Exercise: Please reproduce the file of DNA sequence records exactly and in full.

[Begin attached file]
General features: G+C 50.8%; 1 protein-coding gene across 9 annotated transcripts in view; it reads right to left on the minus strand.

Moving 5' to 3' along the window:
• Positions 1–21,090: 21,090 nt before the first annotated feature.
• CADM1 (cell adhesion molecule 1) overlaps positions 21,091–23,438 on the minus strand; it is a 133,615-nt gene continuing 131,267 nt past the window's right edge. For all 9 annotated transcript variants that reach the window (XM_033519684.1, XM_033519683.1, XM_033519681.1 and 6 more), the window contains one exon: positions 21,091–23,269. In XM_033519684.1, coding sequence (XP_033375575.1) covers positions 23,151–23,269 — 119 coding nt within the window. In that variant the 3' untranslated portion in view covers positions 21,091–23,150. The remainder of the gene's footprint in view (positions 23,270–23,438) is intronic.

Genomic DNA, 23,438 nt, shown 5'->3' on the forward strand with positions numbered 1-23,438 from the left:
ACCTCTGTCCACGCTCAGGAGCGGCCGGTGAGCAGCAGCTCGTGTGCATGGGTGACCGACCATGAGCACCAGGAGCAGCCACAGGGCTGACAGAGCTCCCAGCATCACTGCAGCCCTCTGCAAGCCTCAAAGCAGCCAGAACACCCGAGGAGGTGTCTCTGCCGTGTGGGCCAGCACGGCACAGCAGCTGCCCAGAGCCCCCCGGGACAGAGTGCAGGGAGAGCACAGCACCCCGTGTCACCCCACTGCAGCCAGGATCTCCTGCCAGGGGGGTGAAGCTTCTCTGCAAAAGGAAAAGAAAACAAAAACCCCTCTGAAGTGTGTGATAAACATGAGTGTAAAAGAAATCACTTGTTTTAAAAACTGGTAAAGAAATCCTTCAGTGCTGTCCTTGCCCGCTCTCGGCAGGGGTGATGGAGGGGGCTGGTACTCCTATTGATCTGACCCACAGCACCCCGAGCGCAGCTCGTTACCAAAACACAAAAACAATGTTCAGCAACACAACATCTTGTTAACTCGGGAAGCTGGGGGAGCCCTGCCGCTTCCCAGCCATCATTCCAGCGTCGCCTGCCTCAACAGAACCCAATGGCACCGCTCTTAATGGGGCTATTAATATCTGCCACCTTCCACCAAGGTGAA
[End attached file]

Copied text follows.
General features: G+C 50.8%; 1 protein-coding gene across 9 annotated transcripts in view; it reads right to left on the minus strand.

Moving 5' to 3' along the window:
• Positions 1–21,090: 21,090 nt before the first annotated feature.
• CADM1 (cell adhesion molecule 1) overlaps positions 21,091–23,438 on the minus strand; it is a 133,615-nt gene continuing 131,267 nt past the window's right edge. For all 9 annotated transcript variants that reach the window (XM_033519684.1, XM_033519683.1, XM_033519681.1 and 6 more), the window contains one exon: positions 21,091–23,269. In XM_033519684.1, coding sequence (XP_033375575.1) covers positions 23,151–23,269 — 119 coding nt within the window. In that variant the 3' untranslated portion in view covers positions 21,091–23,150. The remainder of the gene's footprint in view (positions 23,270–23,438) is intronic.

Genomic DNA, 23,438 nt, shown 5'->3' on the forward strand with positions numbered 1-23,438 from the left:
ACCTCTGTCCACGCTCAGGAGCGGCCGGTGAGCAGCAGCTCGTGTGCATGGGTGACCGACCATGAGCACCAGGAGCAGCCACAGGGCTGACAGAGCTCCCAGCATCACTGCAGCCCTCTGCAAGCCTCAAAGCAGCCAGAACACCCGAGGAGGTGTCTCTGCCGTGTGGGCCAGCACGGCACAGCAGCTGCCCAGAGCCCCCCGGGACAGAGTGCAGGGAGAGCACAGCACCCCGTGTCACCCCACTGCAGCCAGGATCTCCTGCCAGGGGGGTGAAGCTTCTCTGCAAAAGGAAAAGAAAACAAAAACCCCTCTGAAGTGTGTGATAAACATGAGTGTAAAAGAAATCACTTGTTTTAAAAACTGGTAAAGAAATCCTTCAGTGCTGTCCTTGCCCGCTCTCGGCAGGGGTGATGGAGGGGGCTGGTACTCCTATTGATCTGACCCACAGCACCCCGAGCGCAGCTCGTTACCAAAACACAAAAACAATGTTCAGCAACACAACATCTTGTTAACTCGGGAAGCTGGGGGAGCCCTGCCGCTTCCCAGCCATCATTCCAGCGTCGCCTGCCTCAACAGAACCCAATGGCACCGCTCTTAATGGGGCTATTAATATCTGCCACCTTCCACCAAGGTGAA